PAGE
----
Neologists of the world may have to cook up new words for cute after Jaco Van Dormael’s “The Eighth Day,” the story of a Down’s syndrome-afflicted innocent who brings warmth, humanity and color into the gray life of an emotionally stifled businessman. Distribs could have a tough time finding arthouse audiences uncynical enough to swallow this commercially slanted, relentlessly saccharine crowd-pleaser, the long-awaited second feature from the Belgian director of “Toto the Hero.” A push into the more mainstream marketplace may yield better results.
Here and in the far more restrained “Toto,” former circus clown and children’s theater director Van Dormael weaves in songs and moments of sheer exuberance that seem to come straight out of a musical. The question that arises is why this talented filmmaker doesn’t just go ahead and make an all-singing, all-dancing, old-fashioned Hollywood musical, which would appear to be the only genre able to accommodate the gushing sentimentality on tap here.
The film does have merits, one of them being a terrific central performance from Pascal Duquenne, who appeared as the title character’s brother in “Toto.” He plays Georges, who has been in an institution for the mentally disabled since the death of his mother a few years earlier. His charmed world is presented in a lesson-like intro that illustrates his peculiar worldview with a point-by-point recap of what he believes to be God’s main achievements during the seven days of creation.
Work-obsessed Harry (Daniel Auteuil) is presented giving a seminar on sales technique. His is a colorless existence, made even bleaker by the sudden departure of his wife, Julie (Miou-Miou), and their two daughters. Driving home in the rain, he encounters Georges on the road; he has abandoned the institution to return to his mother, whose death has slipped his mind. Unable to unload him at the next police station, Harry takes him home for the night.
Georges proves impossible to shake off. Harry delivers him to his sister (Fabienne Loriaux), who explains her reluctance to take responsibility for him in one of the film’s more emotionally true moments. But his demanding, unpredictable, affectionate behavior begins slowly to grow on Harry, who responds to Georges’ enthusiastic appreciation of his friendship.
Georges accompanies Harry to his wife’s house, but she refuses him entry, and his young daughters have been disappointed by him too often to be welcoming. Childlike Georges then steps into the adult role, calming and comforting his friend. Georges is reluctantly returned to the home, butduring a group excursion into the city, he takes off with a bunch of other patients.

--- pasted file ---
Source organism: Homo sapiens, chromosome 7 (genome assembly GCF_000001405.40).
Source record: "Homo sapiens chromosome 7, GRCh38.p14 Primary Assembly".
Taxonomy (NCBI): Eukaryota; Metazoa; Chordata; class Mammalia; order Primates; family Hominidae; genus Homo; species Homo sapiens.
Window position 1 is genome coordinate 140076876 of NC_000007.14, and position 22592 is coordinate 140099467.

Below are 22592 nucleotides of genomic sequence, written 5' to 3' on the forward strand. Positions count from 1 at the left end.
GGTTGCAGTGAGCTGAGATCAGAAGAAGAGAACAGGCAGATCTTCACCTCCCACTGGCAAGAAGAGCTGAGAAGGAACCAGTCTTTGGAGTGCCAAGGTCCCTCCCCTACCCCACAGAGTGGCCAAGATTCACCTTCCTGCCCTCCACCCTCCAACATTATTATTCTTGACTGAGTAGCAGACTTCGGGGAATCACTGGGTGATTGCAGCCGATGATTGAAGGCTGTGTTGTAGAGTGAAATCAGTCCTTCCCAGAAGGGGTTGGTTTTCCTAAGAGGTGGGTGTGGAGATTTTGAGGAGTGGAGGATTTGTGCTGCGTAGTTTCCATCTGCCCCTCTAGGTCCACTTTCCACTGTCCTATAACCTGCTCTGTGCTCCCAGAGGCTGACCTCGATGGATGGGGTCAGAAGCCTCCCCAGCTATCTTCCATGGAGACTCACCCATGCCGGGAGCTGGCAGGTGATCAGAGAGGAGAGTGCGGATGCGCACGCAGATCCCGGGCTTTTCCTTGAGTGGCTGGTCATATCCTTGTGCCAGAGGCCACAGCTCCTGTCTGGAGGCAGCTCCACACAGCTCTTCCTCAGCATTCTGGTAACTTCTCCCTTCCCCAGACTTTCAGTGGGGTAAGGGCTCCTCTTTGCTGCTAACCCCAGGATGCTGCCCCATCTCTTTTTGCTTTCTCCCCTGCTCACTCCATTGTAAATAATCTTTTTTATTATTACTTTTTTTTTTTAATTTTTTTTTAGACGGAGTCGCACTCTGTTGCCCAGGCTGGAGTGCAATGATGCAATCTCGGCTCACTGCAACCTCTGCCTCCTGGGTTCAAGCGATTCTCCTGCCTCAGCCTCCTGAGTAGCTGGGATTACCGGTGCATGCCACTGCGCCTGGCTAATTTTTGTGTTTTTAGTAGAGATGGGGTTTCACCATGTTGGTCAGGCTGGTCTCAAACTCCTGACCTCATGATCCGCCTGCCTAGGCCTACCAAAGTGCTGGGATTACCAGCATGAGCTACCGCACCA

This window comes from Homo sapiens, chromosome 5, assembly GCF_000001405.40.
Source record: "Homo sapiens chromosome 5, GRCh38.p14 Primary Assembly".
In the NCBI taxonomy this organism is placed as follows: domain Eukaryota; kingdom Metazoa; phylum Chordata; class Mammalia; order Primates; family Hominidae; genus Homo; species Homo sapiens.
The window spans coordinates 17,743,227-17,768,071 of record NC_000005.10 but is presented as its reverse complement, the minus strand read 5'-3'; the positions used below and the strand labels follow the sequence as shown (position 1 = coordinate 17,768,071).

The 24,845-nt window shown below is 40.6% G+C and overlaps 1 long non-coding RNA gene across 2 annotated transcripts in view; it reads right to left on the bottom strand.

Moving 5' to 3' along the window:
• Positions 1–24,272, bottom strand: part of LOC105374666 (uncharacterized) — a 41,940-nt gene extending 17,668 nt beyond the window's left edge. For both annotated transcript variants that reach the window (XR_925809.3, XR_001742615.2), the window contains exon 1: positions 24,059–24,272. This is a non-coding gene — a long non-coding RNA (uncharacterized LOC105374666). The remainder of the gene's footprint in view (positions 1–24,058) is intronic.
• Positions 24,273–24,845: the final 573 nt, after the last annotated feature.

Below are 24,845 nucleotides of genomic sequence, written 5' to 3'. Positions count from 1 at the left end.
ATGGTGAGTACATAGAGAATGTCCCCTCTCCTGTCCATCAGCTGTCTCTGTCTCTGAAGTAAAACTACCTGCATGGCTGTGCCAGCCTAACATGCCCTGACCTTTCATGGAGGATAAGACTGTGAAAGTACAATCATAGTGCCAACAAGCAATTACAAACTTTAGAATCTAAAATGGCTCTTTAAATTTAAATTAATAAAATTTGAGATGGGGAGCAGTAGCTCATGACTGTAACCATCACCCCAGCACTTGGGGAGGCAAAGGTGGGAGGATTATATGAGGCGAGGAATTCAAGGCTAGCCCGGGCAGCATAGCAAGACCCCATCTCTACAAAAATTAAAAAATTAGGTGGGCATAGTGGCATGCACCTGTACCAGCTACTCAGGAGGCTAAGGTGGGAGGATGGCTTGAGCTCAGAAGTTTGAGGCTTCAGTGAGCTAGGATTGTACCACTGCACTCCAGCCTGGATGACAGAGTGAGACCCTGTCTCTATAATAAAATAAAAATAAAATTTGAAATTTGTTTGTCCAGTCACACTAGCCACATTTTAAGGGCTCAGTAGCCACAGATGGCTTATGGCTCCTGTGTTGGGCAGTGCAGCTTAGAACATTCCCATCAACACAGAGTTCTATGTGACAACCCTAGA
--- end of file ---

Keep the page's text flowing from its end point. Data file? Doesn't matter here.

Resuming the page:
From this point on, things take a more fanciful turn as the unsupervised band steals a van from a car showroom and rescues Harry from a business conference that’s preventing him from celebrating his daughter’s birthday. While he organizes a fireworks display in front of Julie’s house, the escapees take over a fair, and Georges rather touchingly takes his sweetheart to bed. A few too many endings follow, but the story’s main conclusion is a tragic one, painted with light, bittersweet brush strokes.
The final section involving Georges’ companions is where Van Dormael really gives vent to sentimental excess. The heavy accent on the group’s lovable eccentricities — presenting them almost as privileged by view of their purity and simplicity — makes this portion of the pic play like the human alternative to “Babe” by way of “Rain Man,” and some undoubtedly will find this both manipulative and exploitative.
Cloying as it is, and with a meeting-of-two-worlds story that’s far from original, “The Eighth Day” is nonetheless a considerable technical accomplishment. It impresses with its stylistic audaciousness, visual inventiveness, dazzling use of color and frequent touches of whimsy.
These include a gaily appareled Mexican crooner serenading Georges from the hood of Harry’s car as they speed through the countryside and a sequence in which the same man appears as a singing mouse, causing Georges to fly around the room with a flock of doves. Deducing that “Mongoloids” come from Mongolia, Georges also imagines an elaborate scene with his fellow patients in folkloric garb on the Mongolian plains.
Auteuil is solid and sympathetic, but his transition from austerity to caring-and-sharing effusiveness is a little abrupt to be credible. The film’s real center is Duquenne. His humor and energy inevitably are infectious, and his suffering at any sign of rejection often is genuinely moving.